Keep in mind that these are just a few reasons to sue your landlord. Other ways your landlord might violate landlord-tenant laws can include invasion of privacy, illegal clauses in the rental agreement, discrimination, retaliation, and more.
Understanding these potential reasons to sue a landlord can help you decide if you have a case and need to consult with a lawyer.
Generally speaking, if you hire a lawyer to sue your landlord, you would need a real estate attorney.
Note that real estate law is a broad umbrella term encompassing many different areas of law relating to real estate. Therefore, you’ll want to make sure you hire a real estate lawyer who has experience in landlord-tenant law to make sure you get the right legal representation.
If you speak with real estate lawyers, it is probably worth asking them certain questions to get a sense of whether they are the right fit.
And remember, as you are evaluating your options, it is crucial to factor things like the real estate attorney’s cost into the pros and cons of suing your landlord. You do not want to end up paying more in legal fees than you could recover even if you win.
While you can represent yourself in a landlord-tenant dispute, particularly in small claims court, hiring an attorney who specializes in real estate law (and particularly landlord-tenant law) can significantly improve your chances of success. Here's why:
Laws related to landlord-tenant disputes can be complex and vary from state to state. A real estate attorney has the expertise to navigate these laws, understand how they apply to your situation, and advise you on the best course of action.
Real estate attorneys have the skills and knowledge to help you gather and present evidence effectively. They know what kind of evidence will be persuasive in court and can guide you on how to communicate with your landlord and document issues to strengthen your case.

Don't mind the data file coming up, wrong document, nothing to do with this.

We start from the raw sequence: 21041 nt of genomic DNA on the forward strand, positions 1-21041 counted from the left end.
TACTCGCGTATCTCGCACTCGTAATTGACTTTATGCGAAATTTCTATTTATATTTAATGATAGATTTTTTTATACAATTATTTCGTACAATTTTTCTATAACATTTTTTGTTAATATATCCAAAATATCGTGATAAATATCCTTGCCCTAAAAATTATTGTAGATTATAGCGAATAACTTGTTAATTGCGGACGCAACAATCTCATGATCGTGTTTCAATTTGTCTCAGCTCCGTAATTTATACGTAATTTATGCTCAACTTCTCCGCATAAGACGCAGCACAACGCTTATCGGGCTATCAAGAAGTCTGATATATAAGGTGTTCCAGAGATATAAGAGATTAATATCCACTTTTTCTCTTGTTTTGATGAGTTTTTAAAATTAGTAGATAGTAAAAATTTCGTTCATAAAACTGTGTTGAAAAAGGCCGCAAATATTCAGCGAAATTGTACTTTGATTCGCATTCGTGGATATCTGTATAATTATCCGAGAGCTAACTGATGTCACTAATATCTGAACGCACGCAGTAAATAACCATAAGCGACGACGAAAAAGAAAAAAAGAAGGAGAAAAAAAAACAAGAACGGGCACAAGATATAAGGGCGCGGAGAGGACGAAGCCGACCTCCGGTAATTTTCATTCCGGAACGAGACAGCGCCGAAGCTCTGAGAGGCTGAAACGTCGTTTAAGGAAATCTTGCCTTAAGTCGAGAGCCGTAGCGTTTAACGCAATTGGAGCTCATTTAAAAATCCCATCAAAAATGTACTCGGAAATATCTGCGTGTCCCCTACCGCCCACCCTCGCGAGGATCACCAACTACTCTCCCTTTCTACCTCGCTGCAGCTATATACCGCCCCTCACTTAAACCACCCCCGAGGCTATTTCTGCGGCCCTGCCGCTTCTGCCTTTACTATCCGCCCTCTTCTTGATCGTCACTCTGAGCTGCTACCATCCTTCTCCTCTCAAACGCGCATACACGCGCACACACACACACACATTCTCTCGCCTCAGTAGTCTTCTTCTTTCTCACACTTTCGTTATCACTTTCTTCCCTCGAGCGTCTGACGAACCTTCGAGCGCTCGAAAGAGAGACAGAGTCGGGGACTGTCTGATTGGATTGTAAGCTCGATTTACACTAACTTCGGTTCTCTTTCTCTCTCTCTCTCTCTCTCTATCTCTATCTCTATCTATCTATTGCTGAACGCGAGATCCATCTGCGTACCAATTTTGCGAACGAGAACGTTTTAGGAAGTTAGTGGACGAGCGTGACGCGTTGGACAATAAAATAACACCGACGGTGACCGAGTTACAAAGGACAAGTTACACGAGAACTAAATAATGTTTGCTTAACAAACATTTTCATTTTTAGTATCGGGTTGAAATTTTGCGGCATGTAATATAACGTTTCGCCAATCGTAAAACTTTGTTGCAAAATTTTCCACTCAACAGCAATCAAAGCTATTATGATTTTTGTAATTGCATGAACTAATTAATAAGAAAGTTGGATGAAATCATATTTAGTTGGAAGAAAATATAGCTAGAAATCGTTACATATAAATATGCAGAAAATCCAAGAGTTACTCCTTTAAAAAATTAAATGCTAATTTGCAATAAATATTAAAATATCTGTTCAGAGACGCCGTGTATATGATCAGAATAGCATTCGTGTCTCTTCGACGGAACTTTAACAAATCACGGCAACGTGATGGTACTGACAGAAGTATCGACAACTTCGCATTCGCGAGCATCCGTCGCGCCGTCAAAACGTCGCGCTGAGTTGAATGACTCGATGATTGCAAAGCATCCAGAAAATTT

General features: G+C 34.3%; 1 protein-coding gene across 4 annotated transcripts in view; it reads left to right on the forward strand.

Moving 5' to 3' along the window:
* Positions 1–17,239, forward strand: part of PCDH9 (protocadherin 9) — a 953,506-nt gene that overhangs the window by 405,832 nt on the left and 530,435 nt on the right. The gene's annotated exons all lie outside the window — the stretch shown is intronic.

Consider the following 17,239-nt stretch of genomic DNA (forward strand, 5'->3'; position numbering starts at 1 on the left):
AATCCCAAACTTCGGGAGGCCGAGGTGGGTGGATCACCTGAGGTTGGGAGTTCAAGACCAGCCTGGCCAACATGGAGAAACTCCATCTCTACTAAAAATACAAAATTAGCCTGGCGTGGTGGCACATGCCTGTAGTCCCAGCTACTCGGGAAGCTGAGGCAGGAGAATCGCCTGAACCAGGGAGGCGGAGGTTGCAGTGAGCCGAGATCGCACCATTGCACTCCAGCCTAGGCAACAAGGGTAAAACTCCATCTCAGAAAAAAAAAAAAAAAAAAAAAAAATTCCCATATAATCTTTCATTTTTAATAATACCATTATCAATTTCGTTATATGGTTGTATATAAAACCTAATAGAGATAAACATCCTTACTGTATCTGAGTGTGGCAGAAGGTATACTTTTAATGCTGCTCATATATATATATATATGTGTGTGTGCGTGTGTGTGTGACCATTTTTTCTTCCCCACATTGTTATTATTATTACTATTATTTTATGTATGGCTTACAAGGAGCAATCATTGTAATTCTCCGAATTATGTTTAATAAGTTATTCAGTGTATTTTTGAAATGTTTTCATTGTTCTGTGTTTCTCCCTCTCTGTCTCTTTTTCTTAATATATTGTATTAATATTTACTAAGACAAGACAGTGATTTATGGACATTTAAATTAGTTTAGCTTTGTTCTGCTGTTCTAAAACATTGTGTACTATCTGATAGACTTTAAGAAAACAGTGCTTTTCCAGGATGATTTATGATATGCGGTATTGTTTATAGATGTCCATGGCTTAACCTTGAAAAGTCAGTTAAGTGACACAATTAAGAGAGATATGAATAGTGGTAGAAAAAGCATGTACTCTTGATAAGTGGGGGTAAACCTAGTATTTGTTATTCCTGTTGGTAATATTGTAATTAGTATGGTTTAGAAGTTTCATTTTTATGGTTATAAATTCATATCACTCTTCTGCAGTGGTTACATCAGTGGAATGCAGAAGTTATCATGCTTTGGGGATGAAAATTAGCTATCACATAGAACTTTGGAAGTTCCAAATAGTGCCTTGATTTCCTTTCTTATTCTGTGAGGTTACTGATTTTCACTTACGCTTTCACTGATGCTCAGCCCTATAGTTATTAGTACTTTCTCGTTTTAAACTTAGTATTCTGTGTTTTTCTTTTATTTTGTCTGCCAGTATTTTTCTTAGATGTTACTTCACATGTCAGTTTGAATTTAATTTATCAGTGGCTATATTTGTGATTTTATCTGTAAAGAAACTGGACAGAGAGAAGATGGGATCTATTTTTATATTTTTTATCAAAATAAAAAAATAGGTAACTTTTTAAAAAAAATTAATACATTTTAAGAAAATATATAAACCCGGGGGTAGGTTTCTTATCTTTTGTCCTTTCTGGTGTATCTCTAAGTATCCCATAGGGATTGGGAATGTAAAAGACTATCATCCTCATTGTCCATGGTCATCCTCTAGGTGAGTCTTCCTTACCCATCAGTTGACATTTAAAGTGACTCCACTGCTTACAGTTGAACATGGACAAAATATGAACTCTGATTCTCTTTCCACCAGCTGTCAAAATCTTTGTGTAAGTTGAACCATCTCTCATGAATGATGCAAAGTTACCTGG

If your dispute with your landlord goes to court, a real estate lawyer can present your case professionally and effectively, anticipate and counter any arguments from the landlord or their lawyer, and navigate court procedures.
In many cases, disputes with your landlord can be resolved without going to court. A real estate attorney can negotiate with the landlord or their attorney on your behalf, which is particularly helpful in situations where there would otherwise be an imbalance in legal representation. (In other words, it levels the playing field if your landlord has a lawyer, which is often the case).
Can you sue your landlord? Yes, you can sue your landlord for various reasons, many of which we've covered.
But should you sue your landlord? That depends on your circumstances and what the issue is.
It generally makes sense to try and resolve issues with your landlord in other ways before hiring an attorney or filing a lawsuit. For instance, it is worth speaking with your landlord about the issue and asking them to fix the problem.
If that doesn't work, then you should consider writing a demand letter which is a letter explaining the problem, your efforts to fix it, and your intention to take legal action if necessary. Hopefully a demand letter prompts your landlord into action, but it also serves as helpful evidence documenting the issue and the fact that you raised it with your landlord to no avail.
If the problem still persists, legal action may be necessary. And if you decide to sue, then a real estate lawyer can be a tremendous resource.
But keep in mind that the amount of money in dispute in many landlord-tenant disputes might not be very large, and lawsuits against your landlord would often need to be brought in your local small claims court. And if your dispute is in small claims court, it probably doesn't make sense to hire a lawyer to represent you because the attorney fees, court costs (including filing fees), and other costs could stack up quickly. (For that matter, some small claims courts don't allow lawyers to represent the parties, depending on what state you're in).
So ultimately, the decision of whether or not to sue your landlord will depend on your particular circumstances and whether the potential upside if you wins outweighs the downside of bringing a lawsuit.
So, what type of lawyer do you need to sue your landlord?
Typically, real estate attorneys who focus on landlord-tenant law are the best option if you’re in a legal fight with your landlord.
While hiring an attorney incurs costs, it can be a crucial step in protecting your rights if the stakes are high. In such scenarios, hiring a real estate lawyer is an investment in your peace of mind and increases the potential for a more favorable outcome.